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Curr Opin Genet Dev. 1996 Dec;6(6):757-62.

Complete genome sequences of cellular life forms: glimpses of theoretical evolutionary genomics.

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  • 1National Center for Biotechnology Information, National Library of Medicine, National Institutes of Health, Bethesda, Maryland 20894, USA.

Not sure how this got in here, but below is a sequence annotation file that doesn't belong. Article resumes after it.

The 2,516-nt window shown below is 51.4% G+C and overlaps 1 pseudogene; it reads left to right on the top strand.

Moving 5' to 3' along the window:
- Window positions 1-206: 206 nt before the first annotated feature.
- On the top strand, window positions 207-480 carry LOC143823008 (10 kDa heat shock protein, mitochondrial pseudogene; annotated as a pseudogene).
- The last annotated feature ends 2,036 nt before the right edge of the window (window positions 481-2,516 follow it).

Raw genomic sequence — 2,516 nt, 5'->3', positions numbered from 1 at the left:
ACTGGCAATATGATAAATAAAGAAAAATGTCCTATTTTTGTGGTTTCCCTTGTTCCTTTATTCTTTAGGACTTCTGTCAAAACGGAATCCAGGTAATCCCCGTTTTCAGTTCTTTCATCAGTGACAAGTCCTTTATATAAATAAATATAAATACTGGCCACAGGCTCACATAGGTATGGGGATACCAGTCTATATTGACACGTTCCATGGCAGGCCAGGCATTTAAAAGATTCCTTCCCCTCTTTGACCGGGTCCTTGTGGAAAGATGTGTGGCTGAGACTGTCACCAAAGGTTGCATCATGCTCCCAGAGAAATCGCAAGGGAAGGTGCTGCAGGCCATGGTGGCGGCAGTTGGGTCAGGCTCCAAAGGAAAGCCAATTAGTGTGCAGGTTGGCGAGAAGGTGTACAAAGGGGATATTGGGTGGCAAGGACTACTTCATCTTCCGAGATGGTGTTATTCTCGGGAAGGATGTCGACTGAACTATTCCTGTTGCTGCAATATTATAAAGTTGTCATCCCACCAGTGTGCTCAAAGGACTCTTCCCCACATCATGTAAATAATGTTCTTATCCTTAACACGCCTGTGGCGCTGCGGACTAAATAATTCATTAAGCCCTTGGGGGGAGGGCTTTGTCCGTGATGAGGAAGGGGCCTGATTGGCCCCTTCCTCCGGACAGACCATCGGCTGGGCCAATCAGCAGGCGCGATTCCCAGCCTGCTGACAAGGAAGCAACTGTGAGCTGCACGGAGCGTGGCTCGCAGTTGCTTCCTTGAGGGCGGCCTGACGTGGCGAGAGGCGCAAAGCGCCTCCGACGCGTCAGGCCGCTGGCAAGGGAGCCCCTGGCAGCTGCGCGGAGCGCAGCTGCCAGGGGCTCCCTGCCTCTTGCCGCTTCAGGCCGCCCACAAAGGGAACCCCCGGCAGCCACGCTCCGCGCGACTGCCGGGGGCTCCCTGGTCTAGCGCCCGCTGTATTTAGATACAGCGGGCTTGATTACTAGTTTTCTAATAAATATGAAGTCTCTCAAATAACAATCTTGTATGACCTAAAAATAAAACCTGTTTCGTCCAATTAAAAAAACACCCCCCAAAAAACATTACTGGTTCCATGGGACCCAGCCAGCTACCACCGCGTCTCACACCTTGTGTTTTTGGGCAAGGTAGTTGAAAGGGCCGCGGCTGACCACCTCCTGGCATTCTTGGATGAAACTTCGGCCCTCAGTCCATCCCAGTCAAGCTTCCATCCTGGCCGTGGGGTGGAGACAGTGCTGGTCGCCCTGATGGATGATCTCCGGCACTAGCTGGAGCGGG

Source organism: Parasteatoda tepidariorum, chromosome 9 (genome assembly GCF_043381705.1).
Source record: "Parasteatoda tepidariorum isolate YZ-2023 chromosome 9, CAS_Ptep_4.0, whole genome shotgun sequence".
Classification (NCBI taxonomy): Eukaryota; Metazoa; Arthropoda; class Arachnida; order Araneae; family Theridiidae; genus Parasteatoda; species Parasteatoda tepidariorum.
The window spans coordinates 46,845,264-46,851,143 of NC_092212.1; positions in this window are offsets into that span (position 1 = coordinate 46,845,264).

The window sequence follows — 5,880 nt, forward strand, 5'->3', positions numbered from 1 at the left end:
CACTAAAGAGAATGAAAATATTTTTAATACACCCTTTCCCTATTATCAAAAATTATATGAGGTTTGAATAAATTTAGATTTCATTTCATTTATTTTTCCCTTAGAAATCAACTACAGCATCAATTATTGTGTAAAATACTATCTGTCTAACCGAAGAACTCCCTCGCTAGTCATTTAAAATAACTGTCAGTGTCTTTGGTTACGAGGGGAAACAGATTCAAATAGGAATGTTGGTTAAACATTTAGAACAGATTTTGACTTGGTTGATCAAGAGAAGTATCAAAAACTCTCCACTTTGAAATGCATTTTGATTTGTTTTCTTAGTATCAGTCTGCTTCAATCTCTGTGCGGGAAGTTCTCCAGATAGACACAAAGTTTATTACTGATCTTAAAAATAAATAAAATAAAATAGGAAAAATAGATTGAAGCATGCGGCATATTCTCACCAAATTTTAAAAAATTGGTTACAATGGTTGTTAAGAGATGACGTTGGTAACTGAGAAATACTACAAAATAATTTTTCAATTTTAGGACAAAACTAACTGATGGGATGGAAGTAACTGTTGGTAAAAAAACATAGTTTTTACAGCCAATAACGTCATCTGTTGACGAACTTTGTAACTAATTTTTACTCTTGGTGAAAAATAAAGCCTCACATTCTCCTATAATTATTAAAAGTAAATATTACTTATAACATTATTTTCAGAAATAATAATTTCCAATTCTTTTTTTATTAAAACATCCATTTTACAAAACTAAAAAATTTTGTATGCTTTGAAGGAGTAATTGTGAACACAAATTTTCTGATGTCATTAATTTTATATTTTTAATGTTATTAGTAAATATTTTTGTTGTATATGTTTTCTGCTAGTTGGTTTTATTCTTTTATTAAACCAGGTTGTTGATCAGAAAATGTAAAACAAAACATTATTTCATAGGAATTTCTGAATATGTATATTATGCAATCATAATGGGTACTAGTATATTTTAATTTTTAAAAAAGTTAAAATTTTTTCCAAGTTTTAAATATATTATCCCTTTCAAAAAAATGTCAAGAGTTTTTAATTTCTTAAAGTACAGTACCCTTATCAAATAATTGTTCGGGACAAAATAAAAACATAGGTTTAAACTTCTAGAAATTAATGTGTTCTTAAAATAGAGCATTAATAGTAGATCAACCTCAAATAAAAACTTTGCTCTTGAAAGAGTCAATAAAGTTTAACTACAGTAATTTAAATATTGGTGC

The availability of complete genome sequences of cellular life forms creates the opportunity to explore the functional content of the genomes and evolutionary relationships between them at a new qualitative level. With the advent of these sequences, the construction of a minimal gene set sufficient for sustaining cellular life and reconstruction of the genome of the last common ancestor of bacteria, eukaryotes, and archaea become realistic, albeit challenging, research projects. A version of the minimal gene set for modern-type cellular life derived by comparative analysis of two bacterial genomes, those of Haemophilus influenzae and Mycoplasma genitalium, consists of approximately 250 genes. A comparison of the protein sequences encoded in these genes with those of the proteins encoded in the complete yeast genome suggests that the last common ancestor of all extant life might have had an RNA genome.

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